Treatment Can Make Cancer Stronger
But New Cancer Treatment 'Revolution' Under Way
WebMD News Archive
A 'New' Theory of Cancer continued...
Each of these things makes cancer worse:
- New blood vessels let the tumor grow larger.
- Cells that don't use oxygen are much less sensitive to chemotherapy and
- Cells resistant to bursts of
oxygen (oxidative stress) also are resistant to some of the ways the
body gets rid of cancer cells.
- Cells that wander spread cancer to distant parts of the body.
Johns Hopkins researcher Gregg Semenza, MD, PhD, calls this discovery one of
the four "major conceptual advances over the last century which have the
potential to revolutionize cancer therapy."
Part of that revolution has been Semenza's discovery of HIF-1. HIF-1 is the
signal that transforms a cell from an oxygen-using cell to an anaerobic
HIF: Key to Cancer Treatment Success?
"It's been shown that in a variety of different cancer types, those with
most HIF-1 have the worst outcome," Semenza tells WebMD. "The basis for
this is the fact that HIF-1 controls the expression of hundreds of genes that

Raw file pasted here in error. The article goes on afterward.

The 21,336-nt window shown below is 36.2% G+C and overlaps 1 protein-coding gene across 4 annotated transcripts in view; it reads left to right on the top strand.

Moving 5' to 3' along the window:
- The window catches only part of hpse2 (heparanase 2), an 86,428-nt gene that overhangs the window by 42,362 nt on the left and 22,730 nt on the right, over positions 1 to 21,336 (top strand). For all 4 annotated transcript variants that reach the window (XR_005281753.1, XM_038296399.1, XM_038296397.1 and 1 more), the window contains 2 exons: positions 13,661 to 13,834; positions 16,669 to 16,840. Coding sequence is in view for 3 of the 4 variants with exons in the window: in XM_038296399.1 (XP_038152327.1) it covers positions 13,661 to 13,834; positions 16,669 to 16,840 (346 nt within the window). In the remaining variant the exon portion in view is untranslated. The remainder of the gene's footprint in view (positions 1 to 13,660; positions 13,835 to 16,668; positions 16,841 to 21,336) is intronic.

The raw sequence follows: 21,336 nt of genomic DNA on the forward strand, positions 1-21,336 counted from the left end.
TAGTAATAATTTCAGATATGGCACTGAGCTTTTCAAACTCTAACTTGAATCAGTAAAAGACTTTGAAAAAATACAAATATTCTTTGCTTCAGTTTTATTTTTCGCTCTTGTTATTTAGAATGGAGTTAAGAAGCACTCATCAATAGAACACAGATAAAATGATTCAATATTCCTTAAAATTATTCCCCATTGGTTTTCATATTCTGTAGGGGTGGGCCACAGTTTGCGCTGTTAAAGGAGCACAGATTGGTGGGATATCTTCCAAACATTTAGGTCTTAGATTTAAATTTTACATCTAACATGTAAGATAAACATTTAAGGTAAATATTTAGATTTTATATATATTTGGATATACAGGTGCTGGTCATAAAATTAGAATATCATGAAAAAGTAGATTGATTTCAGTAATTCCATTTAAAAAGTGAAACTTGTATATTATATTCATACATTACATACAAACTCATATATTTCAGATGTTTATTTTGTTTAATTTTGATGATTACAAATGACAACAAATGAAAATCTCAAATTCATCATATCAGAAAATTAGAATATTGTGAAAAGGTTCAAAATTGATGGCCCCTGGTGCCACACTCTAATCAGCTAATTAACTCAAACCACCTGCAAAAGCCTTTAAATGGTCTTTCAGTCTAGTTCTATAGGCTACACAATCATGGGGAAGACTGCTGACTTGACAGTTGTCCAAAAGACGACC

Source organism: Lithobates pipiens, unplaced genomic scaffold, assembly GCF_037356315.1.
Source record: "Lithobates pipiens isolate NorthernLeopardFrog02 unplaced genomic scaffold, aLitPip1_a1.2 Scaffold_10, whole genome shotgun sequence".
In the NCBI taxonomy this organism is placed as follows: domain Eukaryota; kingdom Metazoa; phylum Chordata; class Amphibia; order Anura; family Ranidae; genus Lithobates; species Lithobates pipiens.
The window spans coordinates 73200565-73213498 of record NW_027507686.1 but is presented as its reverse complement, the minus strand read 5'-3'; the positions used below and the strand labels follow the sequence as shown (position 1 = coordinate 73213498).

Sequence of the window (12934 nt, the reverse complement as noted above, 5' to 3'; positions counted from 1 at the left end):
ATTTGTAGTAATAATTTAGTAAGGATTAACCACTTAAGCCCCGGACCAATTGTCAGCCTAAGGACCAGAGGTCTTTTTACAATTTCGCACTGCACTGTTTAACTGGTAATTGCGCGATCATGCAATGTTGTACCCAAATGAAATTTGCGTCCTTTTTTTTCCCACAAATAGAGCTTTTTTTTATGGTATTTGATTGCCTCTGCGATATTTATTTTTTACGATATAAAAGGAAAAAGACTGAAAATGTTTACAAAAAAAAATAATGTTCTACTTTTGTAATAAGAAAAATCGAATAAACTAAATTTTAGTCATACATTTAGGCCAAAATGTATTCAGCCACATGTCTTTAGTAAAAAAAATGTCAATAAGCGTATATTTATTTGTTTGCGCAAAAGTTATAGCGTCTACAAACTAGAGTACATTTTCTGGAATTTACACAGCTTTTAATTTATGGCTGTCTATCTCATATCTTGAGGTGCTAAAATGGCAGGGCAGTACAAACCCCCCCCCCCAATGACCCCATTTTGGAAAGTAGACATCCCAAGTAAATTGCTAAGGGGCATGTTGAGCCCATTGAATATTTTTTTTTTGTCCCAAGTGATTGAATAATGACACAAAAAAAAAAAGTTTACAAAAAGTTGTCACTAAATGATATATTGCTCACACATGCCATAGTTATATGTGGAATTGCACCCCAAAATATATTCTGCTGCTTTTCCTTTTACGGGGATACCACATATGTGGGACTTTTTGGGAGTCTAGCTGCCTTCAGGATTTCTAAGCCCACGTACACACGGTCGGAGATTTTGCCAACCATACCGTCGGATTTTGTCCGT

play critical roles in cancer biology."
One of the first researchers to start looking for drugs that target HIF-1 is
oncologist Giovanni Melillo, MD, of the U.S. National Cancer Institute (NCI).
After screening hundreds of compounds for anti-HIF activity, Melillo and
colleagues made a surprising discovery: A number of existing cancer
chemotherapies turn out to inhibit HIF.
The most potent, Melillo says, is a drug called topotecan, marketed under
the brand name Hycamtin. It's already approved by the FDA as a second-line
treatment for ovarian and small-cell lung cancers. So why isn't this drug
already revolutionizing cancer treatment?
"The key to this treatment is the dose," Melillo tells WebMD.
"For chemotherapy, one usually gives the maximum tolerated dose. And the
timing is important, because when topotecan is used as chemotherapy one needs
to let the patient recover from toxicity. We propose to give lower doses of
topotecan daily to achieve this effect on HIF-1 in a nontoxic fashion."
Indeed, in an NCI clinical trial, Melillo and colleagues found that
topotecan given this way does not have the toxic effects seen when the drug is
used in massive doses as a chemotherapy.